Joachim Breitner

Bejeweled AI in Haskell

Published 2009-04-03 in sections English, Digital World.

The German online magazine „FreiesMagazin“ has started a programming contest yesterday. The task is to write an AI for a two-player bejeweled-like game, where the stones that you can match cause your opponent to lose live points.

This evening I thought that this would be a nice finger exercise in Haskell programming, and indeed it was. Most time was spent writing the code that communicates with the game supervisor (via text files) and that re-implements the game logic to simulate the next steps. The example code is in C++, so I had to do it again, but it’s rather short: 123 lines, consisting of 8 lines for the module header, 26 lines for the data definitions, 16 lines for in- and output and 73 lines for the actual rules of the game.

Writing the rest was really easy. 15 lines use a generic Haskell module to implement alpha-beta-search in Strategy.hs, and 6 lines of code to glue it all together. And I’m sure one can do better...

The program wins against the demo AI. By choosing other algorithms provided by game-tree might even improve that. Feel free to try it out!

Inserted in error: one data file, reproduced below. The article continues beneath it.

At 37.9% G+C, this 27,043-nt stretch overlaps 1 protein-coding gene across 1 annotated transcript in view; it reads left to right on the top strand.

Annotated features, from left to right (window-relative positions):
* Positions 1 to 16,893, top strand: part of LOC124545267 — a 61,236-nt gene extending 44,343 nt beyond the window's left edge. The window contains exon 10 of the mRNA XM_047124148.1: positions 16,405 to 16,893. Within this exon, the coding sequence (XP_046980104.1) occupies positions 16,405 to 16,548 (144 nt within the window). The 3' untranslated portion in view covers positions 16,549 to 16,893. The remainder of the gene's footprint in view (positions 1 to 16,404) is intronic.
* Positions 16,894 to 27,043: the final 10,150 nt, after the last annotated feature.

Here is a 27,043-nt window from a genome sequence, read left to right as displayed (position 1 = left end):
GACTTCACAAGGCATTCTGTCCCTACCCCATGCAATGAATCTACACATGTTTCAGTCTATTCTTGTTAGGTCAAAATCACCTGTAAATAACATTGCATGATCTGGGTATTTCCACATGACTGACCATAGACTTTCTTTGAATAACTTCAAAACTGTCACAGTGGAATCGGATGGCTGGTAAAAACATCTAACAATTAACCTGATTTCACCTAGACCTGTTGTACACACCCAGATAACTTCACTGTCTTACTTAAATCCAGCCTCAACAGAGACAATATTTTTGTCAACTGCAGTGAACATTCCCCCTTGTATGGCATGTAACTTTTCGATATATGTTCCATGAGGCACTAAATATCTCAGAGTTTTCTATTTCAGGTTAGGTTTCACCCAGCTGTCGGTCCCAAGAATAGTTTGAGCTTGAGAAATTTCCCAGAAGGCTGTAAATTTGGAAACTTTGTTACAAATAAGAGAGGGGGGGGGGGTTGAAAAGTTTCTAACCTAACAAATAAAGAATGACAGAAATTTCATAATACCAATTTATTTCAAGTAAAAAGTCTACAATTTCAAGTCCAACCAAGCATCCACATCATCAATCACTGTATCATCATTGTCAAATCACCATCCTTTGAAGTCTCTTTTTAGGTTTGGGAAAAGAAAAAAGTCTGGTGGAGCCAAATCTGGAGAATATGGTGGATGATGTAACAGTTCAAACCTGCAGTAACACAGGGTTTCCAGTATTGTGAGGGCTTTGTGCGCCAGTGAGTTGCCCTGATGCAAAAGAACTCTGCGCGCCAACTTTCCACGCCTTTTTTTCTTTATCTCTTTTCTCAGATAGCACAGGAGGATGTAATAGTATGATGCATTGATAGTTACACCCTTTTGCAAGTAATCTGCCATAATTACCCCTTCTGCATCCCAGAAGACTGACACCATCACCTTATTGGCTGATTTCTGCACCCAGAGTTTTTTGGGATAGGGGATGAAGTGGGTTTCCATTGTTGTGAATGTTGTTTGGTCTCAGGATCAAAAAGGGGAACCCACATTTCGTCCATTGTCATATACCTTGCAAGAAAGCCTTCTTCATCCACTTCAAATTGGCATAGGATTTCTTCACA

My code is available in a darcs repository (browse) under the GPL2 or later and I invite everyone to use it as a base for contest entries. If you want to use Haskell, you can just replace the Strategy.hs and do not have to re-implement the game logic. If you submit such a program, just make sure you credit me appropriately. Also, as always, patches are welcome. If the code is too slow for your taste, you can decrease the depth parameter in Strategy.hs.


Hello Joachim,

I was pleased to see my game-tree module being used.

I looked at the code of Strategy.hs - you have a comment querying whether there is a bug because you have to negate the score for alternate players.

This is not a bug - it is a documented feature in Game_tree.hs:

-- Needs to be sensitive to whose turn it is to move.
-- I.e. it must return values of the opposite sign if the other player is to

This is a feature of negamax and other such algorithms. It makes the logic simpler compared with minimax.
#1 Colin Adams (Homepage) am 2009-04-03
Oh nice.

Hrmm. I should dig up some MTD(f) with iterative deepening code that I have lying around and adapt it to work with the GameTree library. You seem to have a nice integral board evaluation function, so that should help out quite a bit at cutting your effective branching factor.
#2 Edward Kmett (Homepage) am 2009-04-04
About the results, see:
#3 Joachim Breitner (Homepage) am 2009-06-05

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